Friday marks the beginning of Passover

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WILMINGTON, NC (WWAY) — The Jewish holiday of Passover begins Friday at sunset and is an annual festival that continues for eight days ending next Saturday.

Rabbi Julie Kozlow, the spiritual leader at Bnai Israel Congregation in Wilmington, appeared on WWAY’s Good Morning Carolina to discuss the meaning of Passover, also known as Pesach.

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“Passover is, for the Jewish people, our foundational holiday,” Kozlow said. “It tells us who we are and reminds who we are every year, its a story that’s 3,300 years old, a story about us once being enslaved and God freeing us, taking us out of Egyptian slavery.”

Seder is observed at sunset on the first night of Passover and Kozlow showed a platter that is passed in her home during this symbolic meal.

“We use different props to tell the story, so the Seder is meant to bring the story alive to everyone because we are each commanded to experience ourselves as if we were freed from slavery so that we understand what it was like to be enslaved and can therefore understand the meaning of freedom,” she said.

One of the things she adds to her platter is a chain with metal links which symbolizes bondage.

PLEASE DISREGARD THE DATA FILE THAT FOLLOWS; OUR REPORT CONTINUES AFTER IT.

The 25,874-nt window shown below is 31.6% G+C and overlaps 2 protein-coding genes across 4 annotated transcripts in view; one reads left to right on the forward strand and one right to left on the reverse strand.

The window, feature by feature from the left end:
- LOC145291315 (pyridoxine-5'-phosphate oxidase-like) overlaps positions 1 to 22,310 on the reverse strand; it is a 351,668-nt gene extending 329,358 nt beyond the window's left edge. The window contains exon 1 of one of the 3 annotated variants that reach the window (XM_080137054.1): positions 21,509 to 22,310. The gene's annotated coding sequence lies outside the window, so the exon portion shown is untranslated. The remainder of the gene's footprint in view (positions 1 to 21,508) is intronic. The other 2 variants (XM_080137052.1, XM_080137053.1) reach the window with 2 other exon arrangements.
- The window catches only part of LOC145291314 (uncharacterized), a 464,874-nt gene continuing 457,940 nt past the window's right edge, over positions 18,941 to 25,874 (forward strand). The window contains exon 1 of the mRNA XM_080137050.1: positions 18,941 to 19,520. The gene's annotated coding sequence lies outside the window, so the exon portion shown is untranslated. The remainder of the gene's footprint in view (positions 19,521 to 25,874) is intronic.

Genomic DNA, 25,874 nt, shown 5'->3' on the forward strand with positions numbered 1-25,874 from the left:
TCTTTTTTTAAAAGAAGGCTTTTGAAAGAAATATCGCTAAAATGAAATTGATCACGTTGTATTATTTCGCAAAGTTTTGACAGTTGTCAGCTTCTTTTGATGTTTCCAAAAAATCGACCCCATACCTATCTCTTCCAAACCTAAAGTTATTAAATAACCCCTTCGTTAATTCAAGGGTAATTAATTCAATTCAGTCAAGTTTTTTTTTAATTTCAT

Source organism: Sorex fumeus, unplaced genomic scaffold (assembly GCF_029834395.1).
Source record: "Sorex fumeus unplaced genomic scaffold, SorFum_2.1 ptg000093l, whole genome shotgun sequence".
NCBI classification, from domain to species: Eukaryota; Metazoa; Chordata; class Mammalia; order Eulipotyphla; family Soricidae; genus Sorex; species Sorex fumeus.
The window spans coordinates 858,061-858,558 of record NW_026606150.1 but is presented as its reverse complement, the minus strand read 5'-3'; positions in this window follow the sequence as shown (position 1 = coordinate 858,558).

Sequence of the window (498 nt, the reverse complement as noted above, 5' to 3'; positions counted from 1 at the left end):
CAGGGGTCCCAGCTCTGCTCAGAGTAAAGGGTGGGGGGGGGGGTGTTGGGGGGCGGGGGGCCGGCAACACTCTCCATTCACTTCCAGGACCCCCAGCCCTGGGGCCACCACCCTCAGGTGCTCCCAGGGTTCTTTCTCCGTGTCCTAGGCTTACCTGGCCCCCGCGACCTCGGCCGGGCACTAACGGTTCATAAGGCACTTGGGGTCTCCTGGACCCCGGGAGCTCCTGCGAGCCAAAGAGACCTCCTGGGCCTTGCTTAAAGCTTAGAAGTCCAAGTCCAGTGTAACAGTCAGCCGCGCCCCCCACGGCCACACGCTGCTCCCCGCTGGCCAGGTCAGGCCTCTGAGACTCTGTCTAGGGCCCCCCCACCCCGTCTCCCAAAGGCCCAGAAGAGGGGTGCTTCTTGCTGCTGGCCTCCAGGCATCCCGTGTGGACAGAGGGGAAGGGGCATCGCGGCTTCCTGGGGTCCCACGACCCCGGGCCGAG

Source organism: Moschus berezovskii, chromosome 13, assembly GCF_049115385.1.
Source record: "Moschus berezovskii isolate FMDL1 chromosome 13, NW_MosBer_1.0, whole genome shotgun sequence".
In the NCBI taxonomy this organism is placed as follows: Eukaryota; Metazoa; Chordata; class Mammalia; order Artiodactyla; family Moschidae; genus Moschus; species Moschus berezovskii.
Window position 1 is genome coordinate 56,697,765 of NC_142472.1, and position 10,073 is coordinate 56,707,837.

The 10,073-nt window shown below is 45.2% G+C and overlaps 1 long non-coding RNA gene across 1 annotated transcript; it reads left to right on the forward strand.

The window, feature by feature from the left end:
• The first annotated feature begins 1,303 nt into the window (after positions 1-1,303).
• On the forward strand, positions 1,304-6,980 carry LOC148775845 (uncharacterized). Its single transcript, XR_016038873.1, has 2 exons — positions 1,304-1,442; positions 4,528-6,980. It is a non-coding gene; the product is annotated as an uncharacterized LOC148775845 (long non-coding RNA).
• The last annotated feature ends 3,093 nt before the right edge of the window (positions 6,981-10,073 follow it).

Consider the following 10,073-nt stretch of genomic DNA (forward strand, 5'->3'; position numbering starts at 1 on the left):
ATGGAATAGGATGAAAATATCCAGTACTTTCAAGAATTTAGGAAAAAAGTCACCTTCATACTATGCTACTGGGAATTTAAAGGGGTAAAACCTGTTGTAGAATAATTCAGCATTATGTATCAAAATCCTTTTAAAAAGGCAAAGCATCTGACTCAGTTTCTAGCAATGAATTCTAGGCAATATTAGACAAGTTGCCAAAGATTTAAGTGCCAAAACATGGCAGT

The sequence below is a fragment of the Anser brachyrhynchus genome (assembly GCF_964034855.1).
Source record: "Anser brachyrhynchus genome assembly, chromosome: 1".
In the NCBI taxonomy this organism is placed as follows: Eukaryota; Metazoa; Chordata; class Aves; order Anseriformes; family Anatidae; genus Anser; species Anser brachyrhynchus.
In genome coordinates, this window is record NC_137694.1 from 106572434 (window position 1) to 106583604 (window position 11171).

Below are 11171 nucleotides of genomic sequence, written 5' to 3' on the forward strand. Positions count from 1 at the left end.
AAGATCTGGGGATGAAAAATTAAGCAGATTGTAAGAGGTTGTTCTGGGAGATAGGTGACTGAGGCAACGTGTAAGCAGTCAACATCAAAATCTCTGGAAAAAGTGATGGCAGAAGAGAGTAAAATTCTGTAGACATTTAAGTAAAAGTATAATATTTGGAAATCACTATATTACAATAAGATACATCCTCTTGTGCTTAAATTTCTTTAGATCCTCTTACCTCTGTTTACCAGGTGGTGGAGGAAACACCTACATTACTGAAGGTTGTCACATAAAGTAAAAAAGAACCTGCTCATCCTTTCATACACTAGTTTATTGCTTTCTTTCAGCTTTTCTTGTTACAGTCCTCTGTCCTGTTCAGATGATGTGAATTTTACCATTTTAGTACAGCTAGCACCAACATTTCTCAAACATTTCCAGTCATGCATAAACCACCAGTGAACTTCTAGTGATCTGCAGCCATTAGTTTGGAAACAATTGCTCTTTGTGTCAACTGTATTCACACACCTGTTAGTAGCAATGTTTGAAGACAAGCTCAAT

“We feel that as long as someone is enslaved in the world, then our obligation is to reach out for them because we feel God reached out to us to bring us out of slavery,” Kozlow said.

Another Jewish tradition involves the practice of eating matzo which is unleavened flatbread.

“We don’t eat any bread with leaven in it, we don’t eat cakes, or cupcakes, we stay away from what is considered a luxury in the world like croissants and yeast-filled breads,” she said. “Matzo is a flat bread called the poor man’s bread and that’s a way of teaching ourselves that its a time to keep our spirits humble — to be in solidarity with everybody in the world who is living in some sort of enslavement, which is just about everybody at one time or another.”

She also adds that Seder involves eating in solidarity, symbolically, with those around the world who do not have freedom.

These traditions are passed from generation to generation and are essential to the Jewish faith.

“That’s the whole point, we are much more interested in the questions than the answers, so the good Seder that’s doing its job is the Seder that will inspire people to ask questions and to have the children feel like they can see themselves in the story and that’s why every year, we go through this retelling — we drink our history and eat our ethics and remind ourselves of who we are and what we stand for and what it means to be Jewish,” she said.